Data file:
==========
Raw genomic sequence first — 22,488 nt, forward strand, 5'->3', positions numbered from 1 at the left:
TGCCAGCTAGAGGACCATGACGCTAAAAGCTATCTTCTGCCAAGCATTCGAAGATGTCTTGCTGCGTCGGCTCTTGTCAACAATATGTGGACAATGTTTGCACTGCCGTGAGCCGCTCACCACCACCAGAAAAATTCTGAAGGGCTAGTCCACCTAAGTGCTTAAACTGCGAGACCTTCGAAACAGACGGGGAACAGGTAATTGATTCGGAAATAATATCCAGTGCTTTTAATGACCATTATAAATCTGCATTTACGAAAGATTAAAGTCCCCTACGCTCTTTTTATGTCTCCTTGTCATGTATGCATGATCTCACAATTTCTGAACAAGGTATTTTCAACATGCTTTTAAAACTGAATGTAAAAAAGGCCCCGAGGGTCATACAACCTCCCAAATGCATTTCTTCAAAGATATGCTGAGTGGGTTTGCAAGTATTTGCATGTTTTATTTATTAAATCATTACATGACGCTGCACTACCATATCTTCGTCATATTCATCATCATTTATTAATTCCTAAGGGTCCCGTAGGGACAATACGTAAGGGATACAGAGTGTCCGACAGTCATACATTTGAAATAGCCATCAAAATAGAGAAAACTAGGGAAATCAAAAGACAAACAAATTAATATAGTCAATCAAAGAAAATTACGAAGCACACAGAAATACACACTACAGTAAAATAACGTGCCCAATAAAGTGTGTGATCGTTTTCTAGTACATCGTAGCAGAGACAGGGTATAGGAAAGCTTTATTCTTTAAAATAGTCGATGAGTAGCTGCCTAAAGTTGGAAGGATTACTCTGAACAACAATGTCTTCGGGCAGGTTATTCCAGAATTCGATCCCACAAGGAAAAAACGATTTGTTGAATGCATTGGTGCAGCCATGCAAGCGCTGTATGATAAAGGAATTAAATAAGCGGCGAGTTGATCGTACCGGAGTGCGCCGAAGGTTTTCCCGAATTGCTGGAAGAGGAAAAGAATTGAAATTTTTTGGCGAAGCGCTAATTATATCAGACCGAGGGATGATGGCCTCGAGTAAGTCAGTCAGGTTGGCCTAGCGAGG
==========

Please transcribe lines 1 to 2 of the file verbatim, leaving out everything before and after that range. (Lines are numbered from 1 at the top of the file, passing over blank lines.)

Raw genomic sequence first — 22,488 nt, forward strand, 5'->3', positions numbered from 1 at the left:
TGCCAGCTAGAGGACCATGACGCTAAAAGCTATCTTCTGCCAAGCATTCGAAGATGTCTTGCTGCGTCGGCTCTTGTCAACAATATGTGGACAATGTTTGCACTGCCGTGAGCCGCTCACCACCACCAGAAAAATTCTGAAGGGCTAGTCCACCTAAGTGCTTAAACTGCGAGACCTTCGAAACAGACGGGGAACAGGTAATTGATTCGGAAATAATATCCAGTGCTTTTAATGACCATTATAAATCTGCATTTACGAAAGATTAAAGTCCCCTACGCTCTTTTTATGTCTCCTTGTCATGTATGCATGATCTCACAATTTCTGAACAAGGTATTTTCAACATGCTTTTAAAACTGAATGTAAAAAAGGCCCCGAGGGTCATACAACCTCCCAAATGCATTTCTTCAAAGATATGCTGAGTGGGTTTGCAAGTATTTGCATGTTTTATTTATTAAATCATTACATGACGCTGCACTACCATATCTTCGTCATATTCATCATCATTTATTAATTCCTAAGGGTCCCGTAGGGACAATACGTAAGGGATACAGAGTGTCCGACAGTCATACATTTGAAATAGCCATCAAAATAGAGAAAACTAGGGAAATCAAAAGACAAACAAATTAATATAGTCAATCAAAGAAAATTACGAAGCACACAGAAATACACACTACAGTAAAATAACGTGCCCAATAAAGTGTGTGATCGTTTTCTAGTACATCGTAGCAGAGACAGGGTATAGGAAAGCTTTATTCTTTAAAATAGTCGATGAGTAGCTGCCTAAAGTTGGAAGGATTACTCTGAACAACAATGTCTTCGGGCAGGTTATTCCAGAATTCGATCCCACAAGGAAAAAACGATTTGTTGAATGCATTGGTGCAGCCATGCAAGCGCTGTATGATAAAGGAATTAAATAAGCGGCGAGTTGATCGTACCGGAGTGCGCCGAAGGTTTTCCCGAATTGCTGGAAGAGGAAAAGAATTGAAATTTTTTGGCGAAGCGCTAATTATATCAGACCGAGGGATGATGGCCTCGAGTAAGTCAGTCAGGTTGGCCTAGCGAGG